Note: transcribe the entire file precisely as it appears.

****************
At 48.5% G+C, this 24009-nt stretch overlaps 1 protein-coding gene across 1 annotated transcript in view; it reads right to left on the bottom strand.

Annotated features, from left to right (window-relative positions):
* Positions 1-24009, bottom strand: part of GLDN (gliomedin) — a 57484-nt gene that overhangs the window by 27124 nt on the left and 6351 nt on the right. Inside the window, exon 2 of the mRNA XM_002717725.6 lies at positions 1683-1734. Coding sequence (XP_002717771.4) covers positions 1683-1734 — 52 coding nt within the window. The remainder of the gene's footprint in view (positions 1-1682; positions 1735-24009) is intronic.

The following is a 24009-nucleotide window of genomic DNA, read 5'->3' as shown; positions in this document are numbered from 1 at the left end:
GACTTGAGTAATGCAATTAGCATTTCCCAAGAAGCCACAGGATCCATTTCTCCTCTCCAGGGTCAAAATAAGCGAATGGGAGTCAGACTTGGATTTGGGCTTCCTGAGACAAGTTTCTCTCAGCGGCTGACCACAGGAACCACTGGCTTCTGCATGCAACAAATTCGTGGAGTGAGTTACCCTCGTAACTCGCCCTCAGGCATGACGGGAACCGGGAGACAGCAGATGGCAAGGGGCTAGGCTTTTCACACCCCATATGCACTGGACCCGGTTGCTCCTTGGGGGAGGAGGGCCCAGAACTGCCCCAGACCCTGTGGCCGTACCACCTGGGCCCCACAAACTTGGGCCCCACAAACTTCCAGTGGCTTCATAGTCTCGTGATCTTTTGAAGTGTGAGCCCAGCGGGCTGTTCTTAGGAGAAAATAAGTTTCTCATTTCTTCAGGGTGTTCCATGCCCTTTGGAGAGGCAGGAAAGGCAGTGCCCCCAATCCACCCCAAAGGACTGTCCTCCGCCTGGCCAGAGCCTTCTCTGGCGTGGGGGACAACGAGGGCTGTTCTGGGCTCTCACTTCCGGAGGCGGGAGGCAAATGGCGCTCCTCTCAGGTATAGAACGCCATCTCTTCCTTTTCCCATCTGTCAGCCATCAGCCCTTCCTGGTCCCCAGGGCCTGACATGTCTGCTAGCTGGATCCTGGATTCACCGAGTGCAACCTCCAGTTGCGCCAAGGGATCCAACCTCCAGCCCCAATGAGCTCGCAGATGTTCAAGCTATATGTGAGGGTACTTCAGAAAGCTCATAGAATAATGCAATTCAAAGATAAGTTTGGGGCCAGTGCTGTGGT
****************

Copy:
At 48.5% G+C, this 24009-nt stretch overlaps 1 protein-coding gene across 1 annotated transcript in view; it reads right to left on the bottom strand.

Annotated features, from left to right (window-relative positions):
* Positions 1-24009, bottom strand: part of GLDN (gliomedin) — a 57484-nt gene that overhangs the window by 27124 nt on the left and 6351 nt on the right. Inside the window, exon 2 of the mRNA XM_002717725.6 lies at positions 1683-1734. Coding sequence (XP_002717771.4) covers positions 1683-1734 — 52 coding nt within the window. The remainder of the gene's footprint in view (positions 1-1682; positions 1735-24009) is intronic.

The following is a 24009-nucleotide window of genomic DNA, read 5'->3' as shown; positions in this document are numbered from 1 at the left end:
GACTTGAGTAATGCAATTAGCATTTCCCAAGAAGCCACAGGATCCATTTCTCCTCTCCAGGGTCAAAATAAGCGAATGGGAGTCAGACTTGGATTTGGGCTTCCTGAGACAAGTTTCTCTCAGCGGCTGACCACAGGAACCACTGGCTTCTGCATGCAACAAATTCGTGGAGTGAGTTACCCTCGTAACTCGCCCTCAGGCATGACGGGAACCGGGAGACAGCAGATGGCAAGGGGCTAGGCTTTTCACACCCCATATGCACTGGACCCGGTTGCTCCTTGGGGGAGGAGGGCCCAGAACTGCCCCAGACCCTGTGGCCGTACCACCTGGGCCCCACAAACTTGGGCCCCACAAACTTCCAGTGGCTTCATAGTCTCGTGATCTTTTGAAGTGTGAGCCCAGCGGGCTGTTCTTAGGAGAAAATAAGTTTCTCATTTCTTCAGGGTGTTCCATGCCCTTTGGAGAGGCAGGAAAGGCAGTGCCCCCAATCCACCCCAAAGGACTGTCCTCCGCCTGGCCAGAGCCTTCTCTGGCGTGGGGGACAACGAGGGCTGTTCTGGGCTCTCACTTCCGGAGGCGGGAGGCAAATGGCGCTCCTCTCAGGTATAGAACGCCATCTCTTCCTTTTCCCATCTGTCAGCCATCAGCCCTTCCTGGTCCCCAGGGCCTGACATGTCTGCTAGCTGGATCCTGGATTCACCGAGTGCAACCTCCAGTTGCGCCAAGGGATCCAACCTCCAGCCCCAATGAGCTCGCAGATGTTCAAGCTATATGTGAGGGTACTTCAGAAAGCTCATAGAATAATGCAATTCAAAGATAAGTTTGGGGCCAGTGCTGTGGT